THE DELAY IN FERTILIZER POLICY

 

Fresh investment largely dependent on feedstock price for fertilizer units up to year 2010

By SHABBIR H. KAZMI
Oct 09 - 15, 2000

The present government is making its best efforts to come up with a conducive Fertilizer Policy. It is following the strategy of developing sector specific policies to broaden the manufacturing sector in the country. The delay in announcing Fertilizer Policy is inevitable due to involvement of a number of stakeholders. Unless all the concerned ministries (Petroleum, Agriculture, Industries and Finance) and fertilizer manufacturers arrive at a consensus regarding price of gas (feedstock), the most important component of the fertilizer policy, details cannot be made public. All the stakeholders have to indulge in extensive deliberations before recommending the final policy. The Policy was expected to be announced by September end. It is said that all the stakeholders are striving hard and would be able to complete the due diligence process by December this year and policy would be announced before the year 2000 ends. It is feared that the delay can prove fatal for the country. The economy of the country is heavily dependent on agriculture, which has also been given a very high weightage in the plans to put the economy on faster track of development by the current economic managers.

It is very clear by this time that DAP production in Pakistan is not a economically viable proposal. Therefore, the country must increase indigenous production of urea and ensure its export to finance the import bill of DAP. To maintain self-sufficiency in urea, its production capacity must be increased by another 2.5 million tonnes. This capacity addition would be according to a certain time frame (for details refer to the cover story in our issue number 32). Since the industry is capital intensive no major investment can be made without a guaranteed feedstock price up to the year 2010. Therefore, the GoP must announce the Fertilizer Policy as early as possible.

Another factor which has raised serious concerns among the farmers is price and availability of DAP for the current Rabi season. The apprehensions were due to low imports and also low level of DAP stocks at the beginning of Rabi season. Provisional estimates for September indicated opening DAP inventories around 195,000 tonnes. These were considered to be lower by historic standards. DAP off-take for October and November is estimated around 530,000 tonnes. It is feared that the existing inventory would not be enough to meet the demand.

According to industry sources around 500,000 tonnes imported DAP would be available in November and ease the situation. However, they also express serious concern about DAP prices. They fear that its availability, at farms, would be delayed due to a number of factors. Any delay due to late arrival, slow clearance and transportation can cause shortage of the commodity particularly in Punjab. DAP prices are already on the rise currently selling around Rs 640 per bag of 50 kgs as compared to Rs 560/bag prevailing in July. The rise is due to speculative buying by the dealers expecting imposition of regulatory duty as well as anticipated sharp increase in international prices of DAP and depreciation of Pak rupee..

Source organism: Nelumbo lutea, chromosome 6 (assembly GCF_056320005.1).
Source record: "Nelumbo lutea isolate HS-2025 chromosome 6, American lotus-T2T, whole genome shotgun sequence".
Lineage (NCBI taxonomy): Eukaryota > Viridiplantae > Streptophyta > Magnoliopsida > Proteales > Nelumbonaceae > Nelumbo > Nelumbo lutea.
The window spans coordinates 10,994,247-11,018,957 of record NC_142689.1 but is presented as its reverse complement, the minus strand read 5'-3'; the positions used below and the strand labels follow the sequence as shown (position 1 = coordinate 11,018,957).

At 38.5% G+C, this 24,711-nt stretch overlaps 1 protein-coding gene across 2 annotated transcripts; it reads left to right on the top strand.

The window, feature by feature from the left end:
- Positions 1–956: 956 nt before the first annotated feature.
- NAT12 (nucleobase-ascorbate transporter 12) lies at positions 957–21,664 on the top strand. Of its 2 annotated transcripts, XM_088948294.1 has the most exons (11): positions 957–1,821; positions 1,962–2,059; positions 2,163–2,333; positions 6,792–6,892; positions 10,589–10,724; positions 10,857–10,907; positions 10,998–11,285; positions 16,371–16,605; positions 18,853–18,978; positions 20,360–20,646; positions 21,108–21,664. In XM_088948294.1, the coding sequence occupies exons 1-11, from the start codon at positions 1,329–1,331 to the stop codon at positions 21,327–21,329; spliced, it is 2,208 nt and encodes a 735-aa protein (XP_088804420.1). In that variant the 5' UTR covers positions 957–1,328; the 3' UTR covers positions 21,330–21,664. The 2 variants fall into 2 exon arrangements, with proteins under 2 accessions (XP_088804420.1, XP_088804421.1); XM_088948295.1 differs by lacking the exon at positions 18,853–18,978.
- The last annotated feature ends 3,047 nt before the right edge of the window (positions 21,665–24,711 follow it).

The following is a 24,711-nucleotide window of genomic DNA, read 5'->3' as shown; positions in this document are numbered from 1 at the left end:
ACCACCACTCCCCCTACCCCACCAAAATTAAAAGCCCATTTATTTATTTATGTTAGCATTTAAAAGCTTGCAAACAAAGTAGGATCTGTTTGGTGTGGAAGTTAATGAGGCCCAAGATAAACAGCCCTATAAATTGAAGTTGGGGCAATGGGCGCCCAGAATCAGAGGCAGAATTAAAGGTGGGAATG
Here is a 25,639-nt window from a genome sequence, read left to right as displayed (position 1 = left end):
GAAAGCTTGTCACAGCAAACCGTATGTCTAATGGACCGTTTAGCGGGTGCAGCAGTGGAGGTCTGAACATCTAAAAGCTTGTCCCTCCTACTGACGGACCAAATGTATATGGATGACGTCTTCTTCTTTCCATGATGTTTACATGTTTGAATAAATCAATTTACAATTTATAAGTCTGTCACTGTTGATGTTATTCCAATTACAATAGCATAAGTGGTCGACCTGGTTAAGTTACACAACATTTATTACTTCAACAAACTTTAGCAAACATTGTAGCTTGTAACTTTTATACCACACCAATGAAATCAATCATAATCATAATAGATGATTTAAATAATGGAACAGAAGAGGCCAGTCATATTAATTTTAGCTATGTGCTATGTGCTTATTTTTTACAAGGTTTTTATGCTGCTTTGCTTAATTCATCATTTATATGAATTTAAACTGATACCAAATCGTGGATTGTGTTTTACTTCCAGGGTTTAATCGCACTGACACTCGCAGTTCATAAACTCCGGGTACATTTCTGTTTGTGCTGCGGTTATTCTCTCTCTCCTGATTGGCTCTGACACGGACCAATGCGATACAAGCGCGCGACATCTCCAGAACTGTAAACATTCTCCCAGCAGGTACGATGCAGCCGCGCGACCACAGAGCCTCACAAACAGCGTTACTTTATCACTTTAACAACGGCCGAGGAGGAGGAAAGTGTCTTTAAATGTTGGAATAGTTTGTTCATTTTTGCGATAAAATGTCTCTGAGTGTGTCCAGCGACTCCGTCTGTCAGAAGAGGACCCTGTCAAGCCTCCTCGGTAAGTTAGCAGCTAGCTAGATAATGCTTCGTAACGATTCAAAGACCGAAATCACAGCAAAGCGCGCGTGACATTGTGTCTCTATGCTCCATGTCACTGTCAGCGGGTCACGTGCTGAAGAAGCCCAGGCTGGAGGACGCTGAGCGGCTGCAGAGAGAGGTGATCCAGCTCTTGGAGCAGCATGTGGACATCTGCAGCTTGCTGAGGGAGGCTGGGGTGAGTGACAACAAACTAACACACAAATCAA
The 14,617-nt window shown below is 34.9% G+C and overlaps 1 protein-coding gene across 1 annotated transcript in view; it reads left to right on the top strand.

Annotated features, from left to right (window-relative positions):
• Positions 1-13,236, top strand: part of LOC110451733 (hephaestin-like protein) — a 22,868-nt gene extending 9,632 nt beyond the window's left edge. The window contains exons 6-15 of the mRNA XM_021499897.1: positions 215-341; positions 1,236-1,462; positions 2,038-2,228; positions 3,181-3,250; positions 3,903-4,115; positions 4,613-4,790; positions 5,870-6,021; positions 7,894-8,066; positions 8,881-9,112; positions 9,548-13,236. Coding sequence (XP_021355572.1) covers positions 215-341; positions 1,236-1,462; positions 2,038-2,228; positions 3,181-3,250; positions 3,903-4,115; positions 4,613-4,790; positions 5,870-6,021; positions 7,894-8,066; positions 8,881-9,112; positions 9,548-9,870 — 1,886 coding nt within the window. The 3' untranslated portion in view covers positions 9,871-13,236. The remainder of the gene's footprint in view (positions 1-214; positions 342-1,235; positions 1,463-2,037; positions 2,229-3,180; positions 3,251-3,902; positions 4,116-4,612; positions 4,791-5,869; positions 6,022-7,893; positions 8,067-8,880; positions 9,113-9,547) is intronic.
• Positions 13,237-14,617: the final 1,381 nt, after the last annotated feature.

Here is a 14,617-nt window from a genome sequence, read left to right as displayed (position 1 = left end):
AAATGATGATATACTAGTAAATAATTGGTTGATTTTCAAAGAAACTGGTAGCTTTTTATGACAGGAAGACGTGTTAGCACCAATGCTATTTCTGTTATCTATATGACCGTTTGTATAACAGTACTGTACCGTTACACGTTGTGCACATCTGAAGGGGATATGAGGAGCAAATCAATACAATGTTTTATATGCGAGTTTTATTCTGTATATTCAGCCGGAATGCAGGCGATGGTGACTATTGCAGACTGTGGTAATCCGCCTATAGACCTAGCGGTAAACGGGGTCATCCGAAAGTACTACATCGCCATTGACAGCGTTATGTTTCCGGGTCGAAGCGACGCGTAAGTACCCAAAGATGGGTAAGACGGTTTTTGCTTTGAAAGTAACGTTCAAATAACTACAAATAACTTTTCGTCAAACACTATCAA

Regulatory duty on dap

After the announcement of FFC-Jordan results, posting Rs 2.3 billion losses, it is understood that the Company is soliciting imposition of regulatory duty on imported DAP. The rationale is that the profitability of the Company as envisaged in its feasibility report was based on certain level of international prices of DAP. However, after the unit commenced operations, international prices of DAP had gone down below that level. Even the supply of gas at subsidized rate to the unit could not ensure profit for the Company.

A closer look at the performance of FFC-Jordan nullify a common myth that fertilizer manufacturers make huge profit due to availability of feedstock at subsidized rate. FFC-Jordan is not the only company which incurred losses, the same was the case with Pak American Fertilizer. Some analysts go to the extent by saying that the profitability of a fertilizer company is largely dependent on the management skills. Even the low cost feedstock, alone, cannot guarantee profitability for the manufacturers.

Some analysts, go to the extent of saying that manufacturing of DAP in Pakistan is not an economically viable proposal. Fauji Fertilizer had made a bad choice and imposition of regulatory duty on DAP would be worst. They do not stop here and continue to say that efforts should be made to minimize losses of FFC-Jordan regarding DAP operations. This is a joint venture with Jordan and equity partners should also help in containing the cost of basic raw material, phosphoric acid.

They suggest that instead of imposing regulatory duty, the GoP should pay the difference between the then prevailing price and current price of DAP. The farmers should not be asked to pay the higher price. Any increase in DAP price will have an adverse impact on its consumption which may affect the yield of various crops. The efforts should be to increase production and productivity in the agriculture sector.